There should be niggunim, dancing, discussion. And it should all be over and finished in 90 minutes, with only 40 of those minutes for the siddur.

    Then there should be healthy, high-quality food, even if in small quantity, socializing, and inviting strangers home for a meal.

  • Wally Right

    Shmuli , I’m a fan of yours so don’t get me wrong here. In Eastern Europe the rabbis told everyone to stay put and they were WRONG, WRONG, WRONG. They lost huge amounts of prestige as a class among Jews. And this still hasn’t been (and probably cannot be) repaired.

    Also, most rabbis are not like you: they do not engage with people year-round and frankly,don’t really give a hoot…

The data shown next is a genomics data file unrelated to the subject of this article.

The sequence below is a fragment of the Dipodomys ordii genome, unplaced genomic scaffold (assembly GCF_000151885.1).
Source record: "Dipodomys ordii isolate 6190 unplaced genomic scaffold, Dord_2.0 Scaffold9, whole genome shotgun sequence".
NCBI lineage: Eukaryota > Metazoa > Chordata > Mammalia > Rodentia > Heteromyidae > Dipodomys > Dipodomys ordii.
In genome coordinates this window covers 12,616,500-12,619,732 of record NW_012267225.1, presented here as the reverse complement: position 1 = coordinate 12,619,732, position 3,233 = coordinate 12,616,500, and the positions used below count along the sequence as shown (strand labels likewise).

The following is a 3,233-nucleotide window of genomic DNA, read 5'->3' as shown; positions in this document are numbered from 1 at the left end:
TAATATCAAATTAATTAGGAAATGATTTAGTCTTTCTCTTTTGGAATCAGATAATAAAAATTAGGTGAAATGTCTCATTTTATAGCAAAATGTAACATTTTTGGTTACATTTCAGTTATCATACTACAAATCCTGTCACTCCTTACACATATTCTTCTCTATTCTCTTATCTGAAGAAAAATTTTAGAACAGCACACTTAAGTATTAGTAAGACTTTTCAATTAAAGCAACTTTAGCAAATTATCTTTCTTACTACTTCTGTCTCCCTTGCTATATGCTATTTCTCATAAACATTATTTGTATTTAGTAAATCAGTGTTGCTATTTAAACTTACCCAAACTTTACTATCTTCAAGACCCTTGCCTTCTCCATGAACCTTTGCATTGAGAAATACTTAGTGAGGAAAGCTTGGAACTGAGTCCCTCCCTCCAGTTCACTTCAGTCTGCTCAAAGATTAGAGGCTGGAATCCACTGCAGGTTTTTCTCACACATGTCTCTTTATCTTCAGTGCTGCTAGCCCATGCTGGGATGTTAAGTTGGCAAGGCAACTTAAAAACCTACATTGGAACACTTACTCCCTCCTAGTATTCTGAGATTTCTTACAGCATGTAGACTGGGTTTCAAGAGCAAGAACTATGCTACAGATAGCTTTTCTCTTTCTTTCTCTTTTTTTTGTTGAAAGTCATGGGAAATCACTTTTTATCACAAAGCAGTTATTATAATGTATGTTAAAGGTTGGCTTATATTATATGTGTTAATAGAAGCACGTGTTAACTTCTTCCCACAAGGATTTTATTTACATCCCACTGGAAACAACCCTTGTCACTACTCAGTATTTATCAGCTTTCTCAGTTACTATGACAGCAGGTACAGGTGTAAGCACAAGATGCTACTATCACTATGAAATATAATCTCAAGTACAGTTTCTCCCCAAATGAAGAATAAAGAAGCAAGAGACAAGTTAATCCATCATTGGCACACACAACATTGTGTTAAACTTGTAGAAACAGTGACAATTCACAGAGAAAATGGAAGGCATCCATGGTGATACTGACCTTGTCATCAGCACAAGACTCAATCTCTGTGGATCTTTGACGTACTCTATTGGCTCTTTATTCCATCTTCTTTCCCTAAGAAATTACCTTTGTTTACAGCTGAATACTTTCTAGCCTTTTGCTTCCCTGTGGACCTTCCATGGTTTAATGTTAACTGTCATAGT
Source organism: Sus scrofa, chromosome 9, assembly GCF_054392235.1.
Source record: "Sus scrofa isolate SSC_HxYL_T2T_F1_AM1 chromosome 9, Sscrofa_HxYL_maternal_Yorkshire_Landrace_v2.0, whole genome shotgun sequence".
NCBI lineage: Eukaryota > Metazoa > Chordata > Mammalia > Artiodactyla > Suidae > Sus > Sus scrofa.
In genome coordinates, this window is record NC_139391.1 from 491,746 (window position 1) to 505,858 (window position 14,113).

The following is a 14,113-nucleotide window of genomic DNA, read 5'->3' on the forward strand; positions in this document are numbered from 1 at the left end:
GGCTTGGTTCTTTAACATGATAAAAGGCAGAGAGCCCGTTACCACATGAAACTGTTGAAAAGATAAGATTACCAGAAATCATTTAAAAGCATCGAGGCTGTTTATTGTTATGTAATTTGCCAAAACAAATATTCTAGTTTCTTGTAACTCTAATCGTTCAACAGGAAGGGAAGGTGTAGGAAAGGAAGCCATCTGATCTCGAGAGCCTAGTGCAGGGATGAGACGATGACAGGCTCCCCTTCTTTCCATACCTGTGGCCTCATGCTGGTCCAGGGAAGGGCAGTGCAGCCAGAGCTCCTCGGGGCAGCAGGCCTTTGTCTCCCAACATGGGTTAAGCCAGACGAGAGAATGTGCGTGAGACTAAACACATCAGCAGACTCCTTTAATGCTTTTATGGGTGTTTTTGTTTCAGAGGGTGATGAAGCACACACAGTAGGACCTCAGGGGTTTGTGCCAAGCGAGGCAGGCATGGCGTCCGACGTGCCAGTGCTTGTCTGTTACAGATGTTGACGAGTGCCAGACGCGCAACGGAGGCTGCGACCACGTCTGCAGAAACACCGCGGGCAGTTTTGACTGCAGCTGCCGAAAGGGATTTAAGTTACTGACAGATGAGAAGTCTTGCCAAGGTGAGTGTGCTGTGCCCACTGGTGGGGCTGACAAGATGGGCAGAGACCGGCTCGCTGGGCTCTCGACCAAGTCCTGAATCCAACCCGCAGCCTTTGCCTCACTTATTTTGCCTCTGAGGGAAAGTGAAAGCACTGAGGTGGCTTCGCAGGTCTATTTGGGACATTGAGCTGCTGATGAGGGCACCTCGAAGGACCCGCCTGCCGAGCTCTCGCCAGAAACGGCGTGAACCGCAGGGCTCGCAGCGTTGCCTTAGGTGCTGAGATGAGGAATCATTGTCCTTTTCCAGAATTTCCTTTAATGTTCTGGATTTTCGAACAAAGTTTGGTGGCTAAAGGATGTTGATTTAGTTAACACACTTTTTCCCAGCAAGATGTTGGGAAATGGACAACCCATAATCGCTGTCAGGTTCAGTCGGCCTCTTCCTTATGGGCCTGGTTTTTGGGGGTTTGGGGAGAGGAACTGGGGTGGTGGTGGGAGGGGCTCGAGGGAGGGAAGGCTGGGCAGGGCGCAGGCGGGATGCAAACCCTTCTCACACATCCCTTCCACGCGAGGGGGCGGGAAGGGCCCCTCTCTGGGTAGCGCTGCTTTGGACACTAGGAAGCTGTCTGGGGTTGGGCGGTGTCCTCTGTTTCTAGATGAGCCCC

Enjoy your debates with the otherwise-Messiahed by way…

    “Wally”
    Auckland, New Zealand

    • A Real American

      Wally, I am glad that you have been able to not only re-write history (which Rabbis told their congregants to stay put in Eastern Europe and when??), but you have also had the opportunity to meet “most rabbis”. Two remarkable accomplishments.

      I have only had the pleasure to met a few hundred rabbis, but in my experience each in their own way relates to people day in and day out every day of the year.

      Perhaps the Rabbis you have met just don’t see their congregants enough year-around to “really give a hoot” about them.

  • Lawrence Kulak